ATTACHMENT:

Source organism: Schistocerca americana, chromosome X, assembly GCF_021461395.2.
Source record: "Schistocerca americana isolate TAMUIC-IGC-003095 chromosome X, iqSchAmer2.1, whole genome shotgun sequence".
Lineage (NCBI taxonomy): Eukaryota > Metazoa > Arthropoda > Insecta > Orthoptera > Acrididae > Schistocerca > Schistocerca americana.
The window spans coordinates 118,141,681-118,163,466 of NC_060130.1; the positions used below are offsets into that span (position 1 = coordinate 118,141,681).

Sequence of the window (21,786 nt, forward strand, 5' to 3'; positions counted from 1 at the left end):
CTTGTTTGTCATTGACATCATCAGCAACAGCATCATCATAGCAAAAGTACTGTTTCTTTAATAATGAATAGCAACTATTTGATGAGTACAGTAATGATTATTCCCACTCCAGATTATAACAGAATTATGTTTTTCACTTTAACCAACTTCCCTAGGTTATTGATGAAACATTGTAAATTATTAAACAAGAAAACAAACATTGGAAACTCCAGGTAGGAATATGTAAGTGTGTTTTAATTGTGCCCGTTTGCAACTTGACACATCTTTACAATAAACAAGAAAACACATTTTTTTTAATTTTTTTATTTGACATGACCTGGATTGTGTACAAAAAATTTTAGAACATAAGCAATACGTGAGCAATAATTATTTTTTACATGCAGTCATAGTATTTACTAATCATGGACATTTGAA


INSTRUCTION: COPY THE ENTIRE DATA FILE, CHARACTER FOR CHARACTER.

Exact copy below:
Source organism: Schistocerca americana, chromosome X, assembly GCF_021461395.2.
Source record: "Schistocerca americana isolate TAMUIC-IGC-003095 chromosome X, iqSchAmer2.1, whole genome shotgun sequence".
Lineage (NCBI taxonomy): Eukaryota > Metazoa > Arthropoda > Insecta > Orthoptera > Acrididae > Schistocerca > Schistocerca americana.
The window spans coordinates 118,141,681-118,163,466 of NC_060130.1; the positions used below are offsets into that span (position 1 = coordinate 118,141,681).

Sequence of the window (21,786 nt, forward strand, 5' to 3'; positions counted from 1 at the left end):
CTTGTTTGTCATTGACATCATCAGCAACAGCATCATCATAGCAAAAGTACTGTTTCTTTAATAATGAATAGCAACTATTTGATGAGTACAGTAATGATTATTCCCACTCCAGATTATAACAGAATTATGTTTTTCACTTTAACCAACTTCCCTAGGTTATTGATGAAACATTGTAAATTATTAAACAAGAAAACAAACATTGGAAACTCCAGGTAGGAATATGTAAGTGTGTTTTAATTGTGCCCGTTTGCAACTTGACACATCTTTACAATAAACAAGAAAACACATTTTTTTTAATTTTTTTATTTGACATGACCTGGATTGTGTACAAAAAATTTTAGAACATAAGCAATACGTGAGCAATAATTATTTTTTACATGCAGTCATAGTATTTACTAATCATGGACATTTGAA